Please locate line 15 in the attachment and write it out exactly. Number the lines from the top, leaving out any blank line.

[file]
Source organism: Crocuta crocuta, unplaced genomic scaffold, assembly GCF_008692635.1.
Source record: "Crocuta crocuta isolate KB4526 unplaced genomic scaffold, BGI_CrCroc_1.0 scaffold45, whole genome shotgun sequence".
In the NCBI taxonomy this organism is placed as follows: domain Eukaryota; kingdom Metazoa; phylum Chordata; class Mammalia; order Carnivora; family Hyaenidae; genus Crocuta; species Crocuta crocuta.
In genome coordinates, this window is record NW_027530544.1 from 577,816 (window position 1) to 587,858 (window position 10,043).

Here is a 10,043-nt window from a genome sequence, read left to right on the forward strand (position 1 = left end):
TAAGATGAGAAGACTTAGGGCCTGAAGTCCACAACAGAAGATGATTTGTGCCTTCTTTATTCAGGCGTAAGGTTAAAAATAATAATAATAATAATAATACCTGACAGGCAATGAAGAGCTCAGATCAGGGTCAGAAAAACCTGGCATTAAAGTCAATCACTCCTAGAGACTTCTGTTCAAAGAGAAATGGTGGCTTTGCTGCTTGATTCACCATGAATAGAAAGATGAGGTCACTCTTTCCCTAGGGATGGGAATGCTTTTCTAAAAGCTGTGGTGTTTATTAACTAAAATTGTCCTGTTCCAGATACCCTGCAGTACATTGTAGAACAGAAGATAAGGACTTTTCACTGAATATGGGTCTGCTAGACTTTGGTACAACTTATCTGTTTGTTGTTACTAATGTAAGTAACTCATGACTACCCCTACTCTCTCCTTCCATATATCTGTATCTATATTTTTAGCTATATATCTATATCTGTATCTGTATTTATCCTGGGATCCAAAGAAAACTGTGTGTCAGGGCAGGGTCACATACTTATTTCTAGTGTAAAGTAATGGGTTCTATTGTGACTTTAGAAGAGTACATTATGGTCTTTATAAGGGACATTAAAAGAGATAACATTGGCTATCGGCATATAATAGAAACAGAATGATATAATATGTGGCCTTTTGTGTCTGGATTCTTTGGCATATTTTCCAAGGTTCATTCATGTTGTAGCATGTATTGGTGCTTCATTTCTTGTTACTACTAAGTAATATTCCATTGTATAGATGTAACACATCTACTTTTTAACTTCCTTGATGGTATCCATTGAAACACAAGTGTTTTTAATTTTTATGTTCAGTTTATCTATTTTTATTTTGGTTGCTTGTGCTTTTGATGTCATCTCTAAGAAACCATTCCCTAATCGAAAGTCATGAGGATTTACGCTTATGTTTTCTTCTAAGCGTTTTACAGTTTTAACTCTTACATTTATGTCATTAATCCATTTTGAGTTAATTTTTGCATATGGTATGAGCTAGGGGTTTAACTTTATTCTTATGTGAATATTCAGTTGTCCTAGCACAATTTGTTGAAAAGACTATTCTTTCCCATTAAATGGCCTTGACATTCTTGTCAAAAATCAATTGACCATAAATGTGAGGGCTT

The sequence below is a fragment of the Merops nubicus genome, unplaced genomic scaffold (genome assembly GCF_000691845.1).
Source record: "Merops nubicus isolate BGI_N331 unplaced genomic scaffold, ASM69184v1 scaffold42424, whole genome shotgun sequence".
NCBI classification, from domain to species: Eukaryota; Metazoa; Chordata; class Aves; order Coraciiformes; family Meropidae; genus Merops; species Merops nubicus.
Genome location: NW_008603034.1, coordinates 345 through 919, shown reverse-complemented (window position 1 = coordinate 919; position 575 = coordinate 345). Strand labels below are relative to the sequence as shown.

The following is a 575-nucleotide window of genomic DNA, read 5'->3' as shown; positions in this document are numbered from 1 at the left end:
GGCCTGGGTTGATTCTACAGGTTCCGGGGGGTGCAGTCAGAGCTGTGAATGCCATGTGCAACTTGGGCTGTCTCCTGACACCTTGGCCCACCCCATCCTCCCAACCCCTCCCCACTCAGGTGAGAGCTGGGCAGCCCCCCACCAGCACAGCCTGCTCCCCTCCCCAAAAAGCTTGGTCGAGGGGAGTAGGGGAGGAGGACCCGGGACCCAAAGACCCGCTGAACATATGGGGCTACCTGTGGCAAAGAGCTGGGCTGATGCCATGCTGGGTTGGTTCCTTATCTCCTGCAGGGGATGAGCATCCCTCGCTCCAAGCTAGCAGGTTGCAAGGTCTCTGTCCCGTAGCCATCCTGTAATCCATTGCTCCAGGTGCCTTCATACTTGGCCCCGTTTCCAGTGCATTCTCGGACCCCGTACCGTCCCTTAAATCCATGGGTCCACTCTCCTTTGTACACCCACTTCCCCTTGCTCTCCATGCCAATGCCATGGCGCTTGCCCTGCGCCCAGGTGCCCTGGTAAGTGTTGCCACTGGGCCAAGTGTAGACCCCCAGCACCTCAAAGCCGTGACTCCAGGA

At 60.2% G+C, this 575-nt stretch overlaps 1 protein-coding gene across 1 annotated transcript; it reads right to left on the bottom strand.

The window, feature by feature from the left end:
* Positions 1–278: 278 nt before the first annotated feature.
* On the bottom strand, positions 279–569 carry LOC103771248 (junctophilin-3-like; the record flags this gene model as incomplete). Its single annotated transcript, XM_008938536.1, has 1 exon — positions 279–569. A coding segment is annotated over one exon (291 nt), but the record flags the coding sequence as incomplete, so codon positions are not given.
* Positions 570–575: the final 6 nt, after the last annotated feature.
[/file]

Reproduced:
* Positions 1–278: 278 nt before the first annotated feature.